Public health agencies across the UK should launch a National Covid-19 Resilience Programme to support older people through the pandemic and to keep them healthy and resilient over the winter — that’s the recommendation from a leading group of scientists and clinicians working in the fields of physiology, nutrition and physiotherapy.

The recommendation will be made in a new report by The Physiological Society and Centre for Ageing Better to be launched this Monday at a meeting of Parliamentary and Scientific Committee (1). The Expert Panel for the project brought together 20 leading scientists and clinicians. (2)

New polling carried out by YouGov for the project found that almost 1 in 3 older people did less physical activity during the first lockdown in March. Of those, 43% said that this was because they no longer had a reason, or had less reason, to get out of the house and be active; 32% were worried about catching Covid-19; and 29% reported lacking motivation to exercise. (3)

Physical activity is an important factor in staying healthy and resilient. Home confinement in older people will be associated with muscle loss, body fat gain and the development of insulin resistance, which are driving factors in the development of weakness and Type 2 diabetes. These changes happen within days if inactivity is marked. This could have dramatic functional consequences for older people, perhaps tilting the balance from being just able to do something, such as rise from a chair, to not.

Increased risks of Covid-19 hospitalisation, disease severity and death are associated with a high body mass index and frailty in older people. Therefore, it is essential to support older people in staying fit and healthy during lockdown to improve their resilience to Covid-19.
A National Covid-19 Resilience Programme would bring together a package of measures to support older people through the lockdown and beyond, keeping them healthy and resilient over the winter. The Government should repeat the approach taken at the start of the first national lockdown in March to identify and proactively contact those at highest risk to offer support and advice (4).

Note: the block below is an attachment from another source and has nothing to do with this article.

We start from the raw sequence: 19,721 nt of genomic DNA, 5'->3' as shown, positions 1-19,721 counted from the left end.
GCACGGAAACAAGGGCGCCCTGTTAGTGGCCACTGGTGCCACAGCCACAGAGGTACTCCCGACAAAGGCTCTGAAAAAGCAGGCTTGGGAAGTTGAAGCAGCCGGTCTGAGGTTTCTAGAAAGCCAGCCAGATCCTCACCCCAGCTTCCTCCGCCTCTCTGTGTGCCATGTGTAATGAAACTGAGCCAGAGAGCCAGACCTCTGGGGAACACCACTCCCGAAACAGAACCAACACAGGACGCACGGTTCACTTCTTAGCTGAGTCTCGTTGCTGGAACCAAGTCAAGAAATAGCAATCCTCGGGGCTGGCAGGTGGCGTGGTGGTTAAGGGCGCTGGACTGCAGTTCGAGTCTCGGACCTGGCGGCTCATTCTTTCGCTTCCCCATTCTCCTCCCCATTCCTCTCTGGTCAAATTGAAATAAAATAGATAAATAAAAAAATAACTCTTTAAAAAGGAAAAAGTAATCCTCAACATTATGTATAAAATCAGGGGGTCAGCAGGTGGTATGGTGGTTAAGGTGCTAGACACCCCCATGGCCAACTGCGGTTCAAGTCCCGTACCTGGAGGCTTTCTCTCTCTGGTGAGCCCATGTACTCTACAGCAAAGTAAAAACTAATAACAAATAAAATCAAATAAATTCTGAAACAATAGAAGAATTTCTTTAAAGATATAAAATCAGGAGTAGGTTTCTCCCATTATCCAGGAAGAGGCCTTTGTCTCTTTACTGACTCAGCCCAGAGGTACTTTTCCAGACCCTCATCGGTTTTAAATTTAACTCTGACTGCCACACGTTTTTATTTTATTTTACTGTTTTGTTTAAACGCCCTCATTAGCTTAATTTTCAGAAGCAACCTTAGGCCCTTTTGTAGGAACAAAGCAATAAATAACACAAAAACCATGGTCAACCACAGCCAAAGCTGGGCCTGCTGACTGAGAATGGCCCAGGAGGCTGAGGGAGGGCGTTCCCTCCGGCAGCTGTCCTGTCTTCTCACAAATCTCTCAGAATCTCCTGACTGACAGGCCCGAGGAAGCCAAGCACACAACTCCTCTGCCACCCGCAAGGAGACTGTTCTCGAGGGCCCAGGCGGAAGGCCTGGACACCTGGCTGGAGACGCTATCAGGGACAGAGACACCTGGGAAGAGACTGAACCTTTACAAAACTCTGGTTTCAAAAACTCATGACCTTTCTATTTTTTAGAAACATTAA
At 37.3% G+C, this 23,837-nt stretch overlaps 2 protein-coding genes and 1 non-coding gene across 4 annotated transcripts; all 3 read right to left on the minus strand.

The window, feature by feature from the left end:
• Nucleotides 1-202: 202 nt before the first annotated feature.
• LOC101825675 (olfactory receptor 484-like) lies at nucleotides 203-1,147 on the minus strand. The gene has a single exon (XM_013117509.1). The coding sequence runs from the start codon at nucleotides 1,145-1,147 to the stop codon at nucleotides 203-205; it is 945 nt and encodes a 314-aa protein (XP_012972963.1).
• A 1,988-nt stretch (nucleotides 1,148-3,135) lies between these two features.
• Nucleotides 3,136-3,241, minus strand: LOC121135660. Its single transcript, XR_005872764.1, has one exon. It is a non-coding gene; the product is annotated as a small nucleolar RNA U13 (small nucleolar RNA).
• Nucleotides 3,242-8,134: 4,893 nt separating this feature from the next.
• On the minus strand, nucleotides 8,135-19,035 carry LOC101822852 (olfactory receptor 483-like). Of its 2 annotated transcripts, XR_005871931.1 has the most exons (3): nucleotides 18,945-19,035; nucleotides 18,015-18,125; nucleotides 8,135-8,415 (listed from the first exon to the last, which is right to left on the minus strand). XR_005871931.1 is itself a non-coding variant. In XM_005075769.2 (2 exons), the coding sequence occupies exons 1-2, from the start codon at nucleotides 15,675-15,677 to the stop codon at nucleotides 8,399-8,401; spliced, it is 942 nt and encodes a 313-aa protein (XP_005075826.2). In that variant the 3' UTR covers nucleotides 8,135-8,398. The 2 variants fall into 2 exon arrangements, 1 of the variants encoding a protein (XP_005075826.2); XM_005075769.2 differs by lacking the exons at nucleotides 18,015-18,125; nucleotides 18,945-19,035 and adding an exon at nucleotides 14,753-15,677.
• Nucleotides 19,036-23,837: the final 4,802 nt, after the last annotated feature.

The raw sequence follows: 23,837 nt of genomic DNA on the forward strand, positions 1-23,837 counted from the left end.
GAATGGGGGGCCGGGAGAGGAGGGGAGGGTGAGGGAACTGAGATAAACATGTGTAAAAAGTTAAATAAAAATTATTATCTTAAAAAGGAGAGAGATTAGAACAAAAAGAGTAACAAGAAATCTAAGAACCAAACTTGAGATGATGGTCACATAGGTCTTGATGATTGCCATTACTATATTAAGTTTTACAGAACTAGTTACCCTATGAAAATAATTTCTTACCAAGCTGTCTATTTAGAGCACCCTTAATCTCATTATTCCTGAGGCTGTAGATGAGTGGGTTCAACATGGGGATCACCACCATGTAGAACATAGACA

A National Covid-19 Resilience Programme should include:

  • A tailored exercise programme, focused on older people with key Covid-19 risk factors (obesity, type 2 Diabetes, cardiovascular disease, and sarcopenia). This can draw on existing programmes such as «Make Movement Your Mission»; (http://www.facebook.com/groups/MakeMovementYourMission);
  • Clear guidance about the importance of a healthy balanced diet containing sufficient levels of protein and appropriate energy content;
  • Enhance mental health through the creation of virtual communities to counter social isolation;
  • Enlist help of relatives and volunteers to support behaviour change among older people.

This programme should be supported by a digital platform and by national broadcasters such as through regular televised activity classes on the BBC.

Professor Paul Greenhaff, University of Nottingham, UK and Expert Panel Co-Chair said:

«With England now in its second lockdown it is likely that people across the country will be less physically active. Physical activity is an important factor in staying healthy and resilient and will help protect against risks from Covid-19.

«Lockdowns, while important to reduce transmission of Covid-19, can have a detrimental effect on both the physical and mental health of older people. These changes happen rapidly: within 3 days of not using muscles, people can experience significant decreases in muscle mass and quality which might be the difference of an older people being able to get out of a chair by themselves or not.

«We are calling on public health agencies to urgently address this by launching a National Covid-19 Resilience Programme to support older people through the pandemic. Older people need clear, tailored guidance, about how to keep healthy and resilient, that covers physical activity, nutrition and mental wellbeing.

«Older people are facing this lockdown as the days are getting shorter and colder and therefore we must all re-double efforts to keep older people healthy.»

Dr Alison Giles, Centre for Ageing Better, and Expert Panel Co-Chair said:

«As this report highlights, coronavirus lockdowns can be particularly challenging for older people as they can exacerbate a variety of health issues, such as cardiorespiratory deconditioning and weight gain, as well as increased loneliness and social isolation.

«As the country enters a second national lockdown it’s important to acknowledge that blanket advice based on age can lead people to feel that they don’t have control over managing their own health and risk around COVID-19.

«A National Covid-19 Resilience Programme would give older people more control and offer guidance on how to take care of themselves as the pandemic continues. We must provide people with tools that will allow them to make their own informed decisions on their health, wellbeing and resilience.»

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